Already in the Codex Calixtinus or Liber Sancti Iacobi, a 12th-century manuscript, Galicia is defined as «a lush land with rivers, meadows, extraordinary orchards, good fruits and crystal clear fountains; however, scarce in cities, villages and arable land. It is scarce in bread, wheat and wine, but abundant in rye bread and cider, well stocked in cattle and cavalry, in milk and honey, and in big and small fish».
Our ancestors provided bees with sheltering hives made of the available vegetation (cork oak, pine tree, chestnut tree…) in every Galician corner. And it is from where our cortizos, covos, trobos and abelleiras came out to be; these are the different terms used to refer to traditional beehives in Galicia, with different varieties featuring round shapes, hollow trunks or wooden planks, as well as the unique hives from Ourense made with rye straw roofs, known as «colmos».
Always looking for shelter and protection, and depending on the type of rock found in each particular place, the resourceful quarrymen started working on the beekeeping settlements’ enclosures and, using stones and dexterity, they built the apiaries we today know as alvarizas, abellarizas, alvares or cortíns. These are traditional beekeeping constructions from Galicia made in granite or slab masonry with a technique known as «dry stone», declared ‘intangible heritage of humanity’ by UNESCO in 2018. Scattered about Galicia from east to west, we can find approximately a thousand of these traditional apiaries, whose purpose is to defend hives from bears or to prevent the passage of livestock, as well as to shelter them from bad weather or just mark out the enclosure.
Across our varied geography, we have different types of alvarizas (traditional apiaries), which we can classify as high defensive apiaries, enclosed apiaries marking out the access and sheltering apiaries to shield off the inclemency of the weather. This way, defensive apiaries are found along the whole eastern and central mountain areas with the aim of protecting beehives from brown bears. We can find them in Os Ancares, O Courel, Quiroga mid-mountain, in the Ribeira Sacra and some other places in the province of Ourense, such as the Viana and Valdeorras area, or the O Xurés mountain range. Moreover, we can also find them in inland areas in the province of Pontevedra, such as the O Candán mountain range. For their part, the enclosed apiaries found in the south of Galicia feature their own original apiculture and have a defensive function preventing strangers, wild cattle and other wild animals from entering the enclosure; therefore, they do not need to be very high and have closings of smaller dimensions.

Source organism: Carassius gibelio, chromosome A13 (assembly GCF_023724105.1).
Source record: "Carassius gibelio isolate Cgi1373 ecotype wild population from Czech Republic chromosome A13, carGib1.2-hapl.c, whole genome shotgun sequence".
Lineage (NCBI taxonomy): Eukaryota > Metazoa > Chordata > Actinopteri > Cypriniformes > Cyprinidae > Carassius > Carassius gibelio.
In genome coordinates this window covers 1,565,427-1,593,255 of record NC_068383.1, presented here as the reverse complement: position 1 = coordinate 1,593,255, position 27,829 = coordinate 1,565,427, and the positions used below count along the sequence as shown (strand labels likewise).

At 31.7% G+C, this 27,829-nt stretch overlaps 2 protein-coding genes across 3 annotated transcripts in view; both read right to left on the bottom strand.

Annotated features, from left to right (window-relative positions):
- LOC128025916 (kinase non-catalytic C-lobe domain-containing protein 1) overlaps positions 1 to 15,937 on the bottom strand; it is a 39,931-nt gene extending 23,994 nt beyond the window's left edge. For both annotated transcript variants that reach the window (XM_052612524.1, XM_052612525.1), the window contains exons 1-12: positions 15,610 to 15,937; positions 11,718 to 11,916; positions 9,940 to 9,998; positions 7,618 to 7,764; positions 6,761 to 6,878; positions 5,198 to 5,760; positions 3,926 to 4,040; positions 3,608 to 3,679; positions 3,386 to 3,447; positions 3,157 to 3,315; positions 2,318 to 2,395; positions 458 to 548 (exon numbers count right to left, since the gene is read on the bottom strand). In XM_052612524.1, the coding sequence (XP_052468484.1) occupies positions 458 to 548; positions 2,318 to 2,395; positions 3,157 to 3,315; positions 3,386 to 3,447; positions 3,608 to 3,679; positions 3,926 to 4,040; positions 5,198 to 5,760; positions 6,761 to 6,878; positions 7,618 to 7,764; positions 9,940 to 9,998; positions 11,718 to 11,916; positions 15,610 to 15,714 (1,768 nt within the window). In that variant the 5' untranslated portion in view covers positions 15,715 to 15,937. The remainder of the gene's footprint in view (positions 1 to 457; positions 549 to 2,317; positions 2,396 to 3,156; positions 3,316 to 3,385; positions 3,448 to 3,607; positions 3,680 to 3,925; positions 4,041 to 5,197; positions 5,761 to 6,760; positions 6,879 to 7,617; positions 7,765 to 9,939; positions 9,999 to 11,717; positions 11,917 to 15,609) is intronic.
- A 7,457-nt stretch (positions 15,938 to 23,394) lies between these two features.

The shapes of these true ‘beekeeping cathedrals’ usually have a circular or oval layout; however, they also have horseshoe, rectangular, square or even mixed compositions. These enclosures were erected 1.5 to 4 metres from the ground without mortar, had a variable perimeter and a maximum width of 90 centimetres. On their side, the defensive alvarizas from bears also had a prominent cantilever on the wall and a small door, if any (access was granted by means of a ladder). All of these abellarizas are located in the mountain slopes, close to water courses, and set in forest non-arable land; hence, their hard-to-reach situation.
We also find ancient apiaries of different typologies, based on the weather conditions or the orography and the materials available in each area as, for example, wall beekeeping, niches and larders or hive sockets, and hives embedded in house walls or other constructions, which are very common in the western part of Galicia, namely in the Costa da Morte.
Besides, Galicia also has an impressive traditional wax heritage, as is the case of wax presses with their sinks, curing plots or whitening plots. We find numerous examples in Terra de Montes, O Candán mountain range, O Suído mountain range and Covelo, witnesses of the importance of this industry in Galicia’s history until well into the latter part of the 20th century.